I still remember my daddy's smile. He was never without one. When my daddy was around, my mother was never without a smile either … or her makeup. She never left the house without her makeup pristinely applied. These are beautiful, happy memories I have from when my parents were alive. Although I enjoy these memories, I find myself on holidays like Mother's Day and Father's Day trying to avoid the memories a little bit. However, I've learned that I don't have to cringe from these memories. Instead, there's a way for me to celebrate these holidays.
Three years ago, I attended a small group of 20- and 30-somethings. Soon Mother's day rolled around, and as usual, I tried to stay busy that day, trying not to think about the celebrations because I had no mother to celebrate. Even though I tried to think about other things, I still missed her. Knowing my heart, God provided me an unexpected moment on this day in which I could celebrate this day.
On Mother's Day, a woman in my small group walked up to me and handed me a gift. There was no occasion to celebrate, so her gift surprised me. When I opened her card, tears filled my eyes. She expressed that although my mother was no longer here, I could still celebrate the day because my mother had left her legacy: me. When I opened the gift, it was a beautiful saying about a mother and daughter bond and how it could be celebrated in all moments of life. My heart was sad and happy all at once. This woman from my small group knew the day would be difficult for me, but she also saw a reason to celebrate. And she wanted me to join in that celebration of my mother's legacy.
Through this experience and others, I've learned some valuable ways to help others facing loneliness and hurt on difficult holidays.
When group members share losses, take note. Then remember them on key holidays. The woman who gave me the gift not only remembered me on Mother's Day and Father's Day, she also provided a way for me to actually celebrate. You can provide the same. Call group members who have lost a parent on key holidays, provide a small gift, or invite them out for a meal that day. Even if they don't accept your invite, they'll know that you remembered them in the midst of this difficult time.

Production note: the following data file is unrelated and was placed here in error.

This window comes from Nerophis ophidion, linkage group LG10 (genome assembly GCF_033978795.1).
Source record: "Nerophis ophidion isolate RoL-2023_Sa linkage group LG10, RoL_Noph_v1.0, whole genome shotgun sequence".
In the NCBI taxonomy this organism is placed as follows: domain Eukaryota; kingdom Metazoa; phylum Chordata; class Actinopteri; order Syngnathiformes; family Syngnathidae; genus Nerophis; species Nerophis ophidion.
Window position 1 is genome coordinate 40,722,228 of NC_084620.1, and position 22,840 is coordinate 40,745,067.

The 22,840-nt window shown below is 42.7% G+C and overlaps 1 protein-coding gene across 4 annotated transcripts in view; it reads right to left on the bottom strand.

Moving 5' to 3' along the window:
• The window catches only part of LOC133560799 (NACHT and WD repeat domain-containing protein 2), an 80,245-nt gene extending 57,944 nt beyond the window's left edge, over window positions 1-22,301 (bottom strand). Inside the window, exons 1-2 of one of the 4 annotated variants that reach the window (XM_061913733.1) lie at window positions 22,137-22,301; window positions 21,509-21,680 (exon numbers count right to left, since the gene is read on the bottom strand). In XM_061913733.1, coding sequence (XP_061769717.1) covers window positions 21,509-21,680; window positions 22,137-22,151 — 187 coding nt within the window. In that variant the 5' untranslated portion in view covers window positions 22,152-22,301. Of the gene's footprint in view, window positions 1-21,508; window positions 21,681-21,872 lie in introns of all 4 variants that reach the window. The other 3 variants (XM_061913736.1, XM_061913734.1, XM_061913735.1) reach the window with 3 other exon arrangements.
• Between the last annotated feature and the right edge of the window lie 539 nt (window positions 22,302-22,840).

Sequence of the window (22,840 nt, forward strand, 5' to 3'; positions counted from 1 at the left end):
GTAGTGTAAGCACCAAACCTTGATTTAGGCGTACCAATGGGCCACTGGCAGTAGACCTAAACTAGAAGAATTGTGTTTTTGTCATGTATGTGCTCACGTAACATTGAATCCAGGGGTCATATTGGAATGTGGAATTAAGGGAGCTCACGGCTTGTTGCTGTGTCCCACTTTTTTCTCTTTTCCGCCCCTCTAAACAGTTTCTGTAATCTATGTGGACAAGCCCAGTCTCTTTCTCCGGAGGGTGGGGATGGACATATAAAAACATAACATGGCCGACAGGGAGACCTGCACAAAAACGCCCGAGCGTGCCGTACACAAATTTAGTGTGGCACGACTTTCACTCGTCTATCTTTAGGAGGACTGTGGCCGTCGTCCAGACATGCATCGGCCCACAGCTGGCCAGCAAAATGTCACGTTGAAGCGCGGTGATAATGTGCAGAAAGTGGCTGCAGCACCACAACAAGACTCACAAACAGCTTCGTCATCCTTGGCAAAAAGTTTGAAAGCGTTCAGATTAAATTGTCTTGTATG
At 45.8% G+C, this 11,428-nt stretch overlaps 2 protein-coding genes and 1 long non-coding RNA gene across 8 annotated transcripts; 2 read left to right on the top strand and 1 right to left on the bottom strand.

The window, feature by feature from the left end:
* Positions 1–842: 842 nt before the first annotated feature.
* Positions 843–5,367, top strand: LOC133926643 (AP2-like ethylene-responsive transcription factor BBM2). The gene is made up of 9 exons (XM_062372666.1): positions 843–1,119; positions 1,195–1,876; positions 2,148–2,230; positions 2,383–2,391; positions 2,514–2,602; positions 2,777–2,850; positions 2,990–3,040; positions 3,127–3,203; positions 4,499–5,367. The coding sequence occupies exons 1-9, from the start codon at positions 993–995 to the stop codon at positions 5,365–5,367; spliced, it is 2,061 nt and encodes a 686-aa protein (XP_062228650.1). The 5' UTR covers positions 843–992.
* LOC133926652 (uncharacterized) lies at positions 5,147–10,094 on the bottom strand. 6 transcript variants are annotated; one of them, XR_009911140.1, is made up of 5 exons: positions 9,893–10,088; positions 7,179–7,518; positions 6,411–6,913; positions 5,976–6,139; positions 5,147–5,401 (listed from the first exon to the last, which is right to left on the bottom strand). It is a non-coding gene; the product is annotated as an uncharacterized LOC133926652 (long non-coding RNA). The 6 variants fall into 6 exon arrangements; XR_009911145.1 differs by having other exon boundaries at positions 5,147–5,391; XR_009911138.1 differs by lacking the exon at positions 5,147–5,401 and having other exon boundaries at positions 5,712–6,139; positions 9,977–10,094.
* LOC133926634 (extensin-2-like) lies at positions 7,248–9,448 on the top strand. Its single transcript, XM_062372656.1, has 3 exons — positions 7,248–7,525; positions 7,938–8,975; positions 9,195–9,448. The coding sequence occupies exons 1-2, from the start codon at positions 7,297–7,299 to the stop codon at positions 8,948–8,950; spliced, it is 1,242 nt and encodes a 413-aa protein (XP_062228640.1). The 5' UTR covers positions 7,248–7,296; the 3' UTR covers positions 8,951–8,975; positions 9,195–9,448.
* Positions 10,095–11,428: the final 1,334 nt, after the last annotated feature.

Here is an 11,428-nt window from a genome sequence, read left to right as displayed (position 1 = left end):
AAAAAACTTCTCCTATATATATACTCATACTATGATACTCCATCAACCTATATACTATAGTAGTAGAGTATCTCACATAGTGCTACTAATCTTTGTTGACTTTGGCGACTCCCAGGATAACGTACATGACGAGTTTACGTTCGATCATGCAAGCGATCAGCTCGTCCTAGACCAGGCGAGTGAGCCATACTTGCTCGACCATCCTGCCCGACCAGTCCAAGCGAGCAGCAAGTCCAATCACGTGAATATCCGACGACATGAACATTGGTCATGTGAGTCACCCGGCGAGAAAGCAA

Talk with Them
One thing that has helped me is talking about my parents. When someone asks me what my mom and dad were like, I really enjoy having the opportunity to talk about them. I appreciate that someone else wants to know about them. Allowing group members the opportunity to celebrate the memory of their parents on Mother's Day or Father's Day is really helpful. Rather than trying to escape the memories, they have the opportunity to embrace them and know someone else cares and wants to know about their loved ones. That said, sometimes talking about a loss can be especially painful and unwelcome. Evaluate whether your group member is emotionally ready to share these memories. Be sensitive, and don't pry. You might gauge where they're at by asking, "How are you doing today? Do you want to talk?"
You know the power a smile or a hug can have even on a normal day. On difficult holidays, they mean even more. Give someone that is hurting a hug or listen to someone share about his or her parents helps. Taking time to empathize and hear them will be a moment for you to share God's love with them.
If you've lost your parents, you can empathize in a deeper way. I've learned that helping others face their hurt on Mother's Day and Father's Day has helped me cope with my own sadness. As 2 Corinthians 1:4 (NLT) notes, "He comforts us in all our troubles so that we can comfort others." Consider how you can use your experience to comfort others.
Celebrate with Them
I used to feel that I couldn't celebrate Mother's Day and Father's Day because I didn't have any parents to celebrate. My friend, though, taught me that I can celebrate the legacy they've left. I've also learned that I can celebrate the mother and father figures I have in my life, which has become a tradition for me. One Father's Day I sent cards to the father figures in my life, telling them how much they encouraged me and reminded me of the great qualities in my own father. While these men had children of their own, they enjoyed the fact that their fatherly qualities were noticed by others as well.
You can thank the mother and father figures in your life, too, celebrating the people God has placed in your life to lead and guide you. If sending cards doesn't interest you, bake something or take them out to eat.
Mother's and Father's Day may be hard days to endure; however, even in the midst of the sadness, they can also be days of celebration: celebration of memories and of mother and father figures in our lives. Take time to comfort small-group members who have lost a parent, and help them to celebrate.
—Peri Gilbert is Small Group Coordinator at The Simple Church; copyright 2013 by Christianity Today.